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Contrary to common opinion, a high production rate is not the key to success in making tube. Attempting to low-ball the price — while cutting corners in maintenance and upgrades -- is a poor strategy in this industry. Columnist Bud Graham provides four production scenarios that compare various rates of capacity utilization and line speed and how these affect profitability.

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Introducing cold pilger mill technology

July 11, 2006

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The cold mill pilgering process uses ring dies and a tapered mandrel to reduce tube cross sections by up to 90 percent. Because the process relies on large number of small forming steps, the result is tube or pipe that has nearly homogenous material characteristics. It is suitable for every metal.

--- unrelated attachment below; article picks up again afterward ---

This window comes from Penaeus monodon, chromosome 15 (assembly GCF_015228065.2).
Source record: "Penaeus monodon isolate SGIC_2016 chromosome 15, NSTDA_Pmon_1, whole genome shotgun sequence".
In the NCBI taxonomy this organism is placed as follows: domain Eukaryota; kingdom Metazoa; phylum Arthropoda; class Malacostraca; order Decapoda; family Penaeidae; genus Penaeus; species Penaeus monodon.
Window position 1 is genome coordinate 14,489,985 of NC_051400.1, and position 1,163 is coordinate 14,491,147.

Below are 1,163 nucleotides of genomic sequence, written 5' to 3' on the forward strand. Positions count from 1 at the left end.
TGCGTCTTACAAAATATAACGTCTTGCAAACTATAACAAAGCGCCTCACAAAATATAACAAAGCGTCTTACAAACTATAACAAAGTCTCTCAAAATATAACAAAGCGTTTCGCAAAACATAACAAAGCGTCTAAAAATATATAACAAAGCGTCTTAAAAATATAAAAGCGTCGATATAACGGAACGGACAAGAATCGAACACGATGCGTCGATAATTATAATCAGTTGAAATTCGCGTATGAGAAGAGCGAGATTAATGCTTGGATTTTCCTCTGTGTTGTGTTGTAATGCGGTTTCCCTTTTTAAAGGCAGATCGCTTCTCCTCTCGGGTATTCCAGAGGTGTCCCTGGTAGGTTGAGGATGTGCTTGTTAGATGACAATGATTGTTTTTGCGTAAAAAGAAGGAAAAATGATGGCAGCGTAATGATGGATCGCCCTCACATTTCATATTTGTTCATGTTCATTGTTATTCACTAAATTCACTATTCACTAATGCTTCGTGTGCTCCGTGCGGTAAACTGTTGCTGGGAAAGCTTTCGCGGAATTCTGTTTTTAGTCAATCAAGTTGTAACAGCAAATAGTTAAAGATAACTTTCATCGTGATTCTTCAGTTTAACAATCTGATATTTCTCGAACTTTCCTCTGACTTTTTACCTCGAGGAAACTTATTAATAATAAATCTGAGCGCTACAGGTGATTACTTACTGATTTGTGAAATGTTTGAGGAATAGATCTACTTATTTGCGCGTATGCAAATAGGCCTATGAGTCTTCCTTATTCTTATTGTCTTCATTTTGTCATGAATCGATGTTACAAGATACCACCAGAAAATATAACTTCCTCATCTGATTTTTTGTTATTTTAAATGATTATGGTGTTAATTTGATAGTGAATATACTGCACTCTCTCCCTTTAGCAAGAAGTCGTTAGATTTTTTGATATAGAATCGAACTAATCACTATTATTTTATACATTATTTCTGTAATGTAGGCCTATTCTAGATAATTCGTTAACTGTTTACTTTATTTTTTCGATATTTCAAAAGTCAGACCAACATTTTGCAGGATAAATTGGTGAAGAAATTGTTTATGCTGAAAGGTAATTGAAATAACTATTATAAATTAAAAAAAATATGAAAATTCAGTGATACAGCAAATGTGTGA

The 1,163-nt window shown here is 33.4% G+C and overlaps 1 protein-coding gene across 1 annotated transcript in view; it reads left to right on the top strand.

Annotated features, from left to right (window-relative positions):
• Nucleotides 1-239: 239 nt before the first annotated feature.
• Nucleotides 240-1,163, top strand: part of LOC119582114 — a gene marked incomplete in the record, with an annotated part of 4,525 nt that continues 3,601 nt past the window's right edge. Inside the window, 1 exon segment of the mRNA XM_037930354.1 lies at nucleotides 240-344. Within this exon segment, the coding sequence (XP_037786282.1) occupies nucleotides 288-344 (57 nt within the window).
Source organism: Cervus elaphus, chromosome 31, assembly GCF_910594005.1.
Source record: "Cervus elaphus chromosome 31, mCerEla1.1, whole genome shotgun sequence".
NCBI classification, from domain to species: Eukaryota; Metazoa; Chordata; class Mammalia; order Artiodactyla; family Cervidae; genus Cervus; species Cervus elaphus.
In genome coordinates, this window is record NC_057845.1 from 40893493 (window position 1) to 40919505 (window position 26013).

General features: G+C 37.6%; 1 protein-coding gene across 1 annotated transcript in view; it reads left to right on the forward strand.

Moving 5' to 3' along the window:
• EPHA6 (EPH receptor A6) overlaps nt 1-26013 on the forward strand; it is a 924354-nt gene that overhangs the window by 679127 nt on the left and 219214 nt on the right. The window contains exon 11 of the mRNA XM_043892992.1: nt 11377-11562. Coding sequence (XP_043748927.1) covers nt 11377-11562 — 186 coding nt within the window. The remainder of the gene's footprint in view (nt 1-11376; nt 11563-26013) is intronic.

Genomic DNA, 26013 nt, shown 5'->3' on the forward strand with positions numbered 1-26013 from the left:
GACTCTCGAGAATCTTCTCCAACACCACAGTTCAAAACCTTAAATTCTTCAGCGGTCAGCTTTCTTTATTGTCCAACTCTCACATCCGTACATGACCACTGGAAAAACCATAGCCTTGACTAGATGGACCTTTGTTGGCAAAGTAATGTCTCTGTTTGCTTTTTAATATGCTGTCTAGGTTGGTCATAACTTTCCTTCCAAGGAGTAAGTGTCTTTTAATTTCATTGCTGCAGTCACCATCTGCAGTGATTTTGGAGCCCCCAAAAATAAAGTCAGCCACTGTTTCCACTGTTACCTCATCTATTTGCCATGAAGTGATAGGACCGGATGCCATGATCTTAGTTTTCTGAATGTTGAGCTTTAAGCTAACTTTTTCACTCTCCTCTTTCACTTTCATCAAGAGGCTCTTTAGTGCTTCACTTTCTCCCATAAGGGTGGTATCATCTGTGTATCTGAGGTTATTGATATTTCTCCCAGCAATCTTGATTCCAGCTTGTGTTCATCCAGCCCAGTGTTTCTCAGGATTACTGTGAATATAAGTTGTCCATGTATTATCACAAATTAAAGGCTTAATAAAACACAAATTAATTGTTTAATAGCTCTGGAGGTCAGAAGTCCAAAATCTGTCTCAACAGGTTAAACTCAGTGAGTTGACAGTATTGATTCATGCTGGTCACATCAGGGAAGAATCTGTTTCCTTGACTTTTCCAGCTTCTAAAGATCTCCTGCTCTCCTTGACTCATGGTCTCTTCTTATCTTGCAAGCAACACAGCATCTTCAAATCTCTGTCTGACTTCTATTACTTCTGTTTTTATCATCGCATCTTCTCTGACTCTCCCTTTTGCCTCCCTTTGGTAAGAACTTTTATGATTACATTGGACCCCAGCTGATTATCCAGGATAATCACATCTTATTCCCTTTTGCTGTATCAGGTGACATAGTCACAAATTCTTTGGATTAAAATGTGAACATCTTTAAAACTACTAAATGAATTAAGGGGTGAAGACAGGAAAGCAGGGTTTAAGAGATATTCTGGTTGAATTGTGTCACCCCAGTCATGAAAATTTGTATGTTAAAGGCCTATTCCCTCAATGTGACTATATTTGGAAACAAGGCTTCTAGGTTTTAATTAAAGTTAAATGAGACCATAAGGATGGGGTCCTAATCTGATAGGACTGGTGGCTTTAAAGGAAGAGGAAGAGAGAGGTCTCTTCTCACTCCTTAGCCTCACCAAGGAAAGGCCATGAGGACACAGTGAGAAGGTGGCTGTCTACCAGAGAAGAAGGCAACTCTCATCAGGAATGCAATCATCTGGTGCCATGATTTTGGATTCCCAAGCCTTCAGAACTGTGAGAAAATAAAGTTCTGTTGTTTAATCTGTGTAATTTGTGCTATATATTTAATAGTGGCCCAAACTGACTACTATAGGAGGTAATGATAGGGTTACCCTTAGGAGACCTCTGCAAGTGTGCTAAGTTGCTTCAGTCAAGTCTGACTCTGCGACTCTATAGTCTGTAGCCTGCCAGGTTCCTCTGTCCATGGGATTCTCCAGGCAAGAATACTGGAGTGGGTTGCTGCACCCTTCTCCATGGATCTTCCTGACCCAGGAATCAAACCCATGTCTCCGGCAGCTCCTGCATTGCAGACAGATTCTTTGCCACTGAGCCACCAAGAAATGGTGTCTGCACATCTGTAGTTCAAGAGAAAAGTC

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The regrind process for tube mill tooling - Part II

June 13, 2006

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Although most tube and pipe producers don't get too involved in the regrind process, it is crucial—reconditioning roll tooling can extend its useful life by 15 or 20 times. The regrind process reduces the producer's overall out-of-pocket tooling expenses, while helping to ensure the tooling continues to produce a consistent-quality product at the required speeds. A better understanding of the process, especially familiarity with the types of flaws that reconditioning can and cannot resolve, can go a long way toward a better working relationship between a tube and pipe producer and its regrind contractor.

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Envelope, please!

June 13, 2006

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Bud Graham revisits his January/February column on problems that plague tube mills (or nearly any manufacturing company, for that matter) and shares some reader feedback. Also, he provides the runners-up and winner of a caption contest for a photo that also appeared in the January/February issue.